Is Now the Right Time to Refresh Your EE Teaching Lab?
2021-06-10 | 8 min read
Is Now the Right Time to Refresh Your EE Teaching Lab?
A professor asked me the other day why he should refresh his undergraduate electrical teaching laboratory. My immediate thought was, why not? Electrical engineering, after all, is at the heart of just about every technology revolution, including autonomous vehicles, quantum computing, and energy, and labs are critical to exposing students to the tools needed to enable future innovations. The question became more provocative as he added that the current equipment in the university teaching lab was all functional, being composed of decades-old HP and Agilent (now Keysight) electronic test instruments. Indeed, to teach electrical engineering concepts, that twenty-plus year-old equipment works fine. From an historical perspective, Lord Maxwell’s articulation of the theory of electromagnetism, the basis for electrical engineering, has been around for a century and a half. So why can’t the electrical test equipment used to teach it be of older vintage? I put Lord Maxwell aside and dug deeper into the question from the perspective of the university, the students, and the parents. Here are my thoughts.
There are pros and cons. On the negative side, the funds to provision new equipment in the laboratory could be spent on libraries, IT, sports, and other priorities. University management may point to lower levels of electrical engineering enrollment as reason to reduce budgets rather than invest. This may reinforce a downward spiral in electrical engineering enrollment as top students won’t be drawn to a field of study that has appearances, based on the labs, as old and static. Additionally, the introduction of new equipment may require changes in the teaching curriculum set up more than a decade ago.
On the pro side of the equation, equipping labs with new affordable, but high-value industry-grade instruments1,2 will entice students. It sends a message that the administration values the engineering program and students enough to support modern laboratories. This helps with student retention as they don’t have to leave their major to play with cool new technology. Modern equipment also brings in capabilities in data visualization, analytics, and new remote access features. Remote access affords students who are ill or otherwise can’t come to the lab, or distant learning students, the opportunity to conduct electrical experiments across the internet from their computers. They can measure a circuit and tinker with it using remote control to substitute different circuit components and compare with model predictions. New equipment also has features such as convenient stacking and allows lab managers to check the functional status and set the configuration to a desired state at the beginning of the lab. This reduces experiment setup time and frustration. Modern well-equipped labs are a university asset and motivate students to stay with the institution.
They’re excited and eager to move into a program that’s energizing and moving forward. Particularly, given the difficulty of the electrical engineering major with all its abstractness and theory, the first year is critical. Consigning them to a lab with old equipment sends the wrong message. Students talk, and no doubt messages get sent to the next generation of students on the condition of the university labs, especially if outdated. This is not helpful when students are considering a transfer to majors that have the appearance of being more contemporary with modern facilities and all the sparkles technology innovation brings. While it’s true that old test gear, with its 3 ½ inch floppy discs can record accurate measurements, it drives student perception that the course of study they’re embarking on is stagnant. This again may push them to leap into a major with a modern flare. Importantly, students will be more engaged knowing they’re learning with similar equipment that they’ll encounter in industry—that they’ll become industry-ready. This gives them more confidence in job interviews, faster starts in summer internships, and provides readiness to contribute on job day one.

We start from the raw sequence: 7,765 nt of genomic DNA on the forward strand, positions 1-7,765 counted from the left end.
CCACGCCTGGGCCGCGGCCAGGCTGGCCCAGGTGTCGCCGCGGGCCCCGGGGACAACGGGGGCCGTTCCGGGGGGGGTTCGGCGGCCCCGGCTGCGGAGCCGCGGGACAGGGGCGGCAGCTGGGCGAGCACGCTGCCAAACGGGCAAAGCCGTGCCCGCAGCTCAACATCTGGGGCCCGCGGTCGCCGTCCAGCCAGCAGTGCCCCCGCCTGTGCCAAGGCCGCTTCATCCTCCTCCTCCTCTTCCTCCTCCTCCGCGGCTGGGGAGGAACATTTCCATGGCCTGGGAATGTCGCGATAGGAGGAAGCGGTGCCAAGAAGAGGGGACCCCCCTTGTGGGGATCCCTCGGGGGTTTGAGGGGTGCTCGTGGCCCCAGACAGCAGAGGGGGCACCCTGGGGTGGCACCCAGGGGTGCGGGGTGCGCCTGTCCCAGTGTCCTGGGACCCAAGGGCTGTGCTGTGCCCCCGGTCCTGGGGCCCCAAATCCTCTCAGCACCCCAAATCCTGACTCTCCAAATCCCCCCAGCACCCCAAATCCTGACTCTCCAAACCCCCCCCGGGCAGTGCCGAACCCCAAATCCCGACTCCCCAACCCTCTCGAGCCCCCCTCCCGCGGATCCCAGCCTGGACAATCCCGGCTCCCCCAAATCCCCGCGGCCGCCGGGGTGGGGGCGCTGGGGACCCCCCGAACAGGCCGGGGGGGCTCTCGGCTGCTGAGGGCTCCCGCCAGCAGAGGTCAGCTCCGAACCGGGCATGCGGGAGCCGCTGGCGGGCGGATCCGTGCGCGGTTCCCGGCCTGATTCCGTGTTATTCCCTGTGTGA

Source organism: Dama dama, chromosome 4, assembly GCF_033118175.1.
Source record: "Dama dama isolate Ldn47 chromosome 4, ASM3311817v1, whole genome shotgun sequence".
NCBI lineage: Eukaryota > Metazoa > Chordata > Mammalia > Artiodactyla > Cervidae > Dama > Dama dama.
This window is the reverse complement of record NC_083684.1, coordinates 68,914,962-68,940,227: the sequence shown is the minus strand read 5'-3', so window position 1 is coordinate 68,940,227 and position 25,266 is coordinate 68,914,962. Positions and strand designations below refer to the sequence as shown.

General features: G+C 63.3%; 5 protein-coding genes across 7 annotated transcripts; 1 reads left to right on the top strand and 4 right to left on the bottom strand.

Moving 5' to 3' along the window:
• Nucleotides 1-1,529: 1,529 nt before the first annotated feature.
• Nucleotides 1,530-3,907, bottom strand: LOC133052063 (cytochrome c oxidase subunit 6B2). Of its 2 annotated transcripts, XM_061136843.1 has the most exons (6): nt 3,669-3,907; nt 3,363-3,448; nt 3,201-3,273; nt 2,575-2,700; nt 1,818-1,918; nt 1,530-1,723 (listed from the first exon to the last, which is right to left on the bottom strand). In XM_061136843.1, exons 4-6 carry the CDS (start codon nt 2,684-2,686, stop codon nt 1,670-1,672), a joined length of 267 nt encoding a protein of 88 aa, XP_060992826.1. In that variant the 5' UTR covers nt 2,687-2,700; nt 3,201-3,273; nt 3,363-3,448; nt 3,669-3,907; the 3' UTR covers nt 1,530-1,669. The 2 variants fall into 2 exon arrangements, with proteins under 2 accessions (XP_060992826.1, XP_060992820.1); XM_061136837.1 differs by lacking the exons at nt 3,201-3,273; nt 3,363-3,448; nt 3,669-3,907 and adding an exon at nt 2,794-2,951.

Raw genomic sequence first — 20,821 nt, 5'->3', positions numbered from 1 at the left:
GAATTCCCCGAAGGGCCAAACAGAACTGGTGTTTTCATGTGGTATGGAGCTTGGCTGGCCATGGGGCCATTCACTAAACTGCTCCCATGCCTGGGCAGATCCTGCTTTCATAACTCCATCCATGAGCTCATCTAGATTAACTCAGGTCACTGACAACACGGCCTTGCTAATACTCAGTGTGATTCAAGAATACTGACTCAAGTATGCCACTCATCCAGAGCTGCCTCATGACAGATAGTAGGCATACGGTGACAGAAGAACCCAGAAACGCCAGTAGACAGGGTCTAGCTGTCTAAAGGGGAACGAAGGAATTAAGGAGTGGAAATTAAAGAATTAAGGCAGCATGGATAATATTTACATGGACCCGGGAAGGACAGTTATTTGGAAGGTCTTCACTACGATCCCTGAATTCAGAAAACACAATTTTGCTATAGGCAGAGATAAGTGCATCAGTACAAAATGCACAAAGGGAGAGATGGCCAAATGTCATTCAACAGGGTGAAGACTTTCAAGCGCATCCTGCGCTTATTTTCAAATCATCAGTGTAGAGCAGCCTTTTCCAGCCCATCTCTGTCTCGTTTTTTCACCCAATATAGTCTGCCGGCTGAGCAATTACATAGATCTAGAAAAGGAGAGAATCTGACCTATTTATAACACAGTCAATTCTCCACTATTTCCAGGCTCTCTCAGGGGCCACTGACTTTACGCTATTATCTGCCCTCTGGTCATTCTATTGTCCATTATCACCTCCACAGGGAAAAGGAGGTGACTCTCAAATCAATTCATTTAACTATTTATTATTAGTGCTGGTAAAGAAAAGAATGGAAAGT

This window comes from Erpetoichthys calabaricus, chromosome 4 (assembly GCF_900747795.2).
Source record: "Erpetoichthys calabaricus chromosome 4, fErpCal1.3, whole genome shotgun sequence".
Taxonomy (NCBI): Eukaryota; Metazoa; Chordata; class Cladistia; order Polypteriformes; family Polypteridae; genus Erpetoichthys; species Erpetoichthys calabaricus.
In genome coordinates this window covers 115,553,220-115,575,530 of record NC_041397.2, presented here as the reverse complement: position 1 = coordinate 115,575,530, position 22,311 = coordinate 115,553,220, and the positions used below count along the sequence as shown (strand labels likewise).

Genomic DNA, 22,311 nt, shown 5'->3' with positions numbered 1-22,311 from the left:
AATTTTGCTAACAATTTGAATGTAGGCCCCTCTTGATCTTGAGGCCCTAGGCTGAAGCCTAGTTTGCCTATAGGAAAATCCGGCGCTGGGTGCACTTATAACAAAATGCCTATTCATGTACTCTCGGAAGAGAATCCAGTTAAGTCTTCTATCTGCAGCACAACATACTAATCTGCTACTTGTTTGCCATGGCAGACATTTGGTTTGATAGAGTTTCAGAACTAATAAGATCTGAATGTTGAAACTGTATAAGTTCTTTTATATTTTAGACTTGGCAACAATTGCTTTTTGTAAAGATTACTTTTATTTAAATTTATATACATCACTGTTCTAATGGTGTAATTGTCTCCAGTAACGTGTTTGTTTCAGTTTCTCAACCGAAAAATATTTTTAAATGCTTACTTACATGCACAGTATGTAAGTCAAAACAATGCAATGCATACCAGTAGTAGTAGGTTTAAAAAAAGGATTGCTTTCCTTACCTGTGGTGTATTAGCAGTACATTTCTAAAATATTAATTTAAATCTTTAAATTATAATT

They’re a bit nervous as they send their kids off to school. With tuition costs, some north of $50,000 per year, over 4 years they may well spend anywhere from $40,000 to $300,000. So, they’ll expect universities to invest in facilities that support their kids’ education, teach with modern equipment, and make them ready for employment. They’re hopeful that their sons and daughters will stay with the program and graduate. It’s not a stretch of the imagination to conclude that they prefer their kids be trained on modern industry tools to allow them to transition and contribute quickly in summer internships or regular jobs. No doubt, when they visit the schools, they’ll walk away with a more positive view when shown the modern laboratories their kids are using.
Ultimately the decision to refresh a lab rests with the university administration under recommendation from the lab manager or professor. I feel that updating the on-going teaching lab every 4 – 8 years is usually adequate (roughly once per ABET cycle). It allows the lab to stay reasonably modern while making effective use of the investment. In the meantime, paint the walls, get good lighting overhead, and provide some open space as the days of the grungy lab are over. Ensure there are interesting and relevant experimental projects early in the EE lab curriculum to snare student attention. Support outreach for future students. Visits to the lab during university open houses by secondary school students will expose them to the fun adventurous world of electrical engineering and promote future enrollment. It will also signal to the parents that the program is moving forward and a worthwhile investment.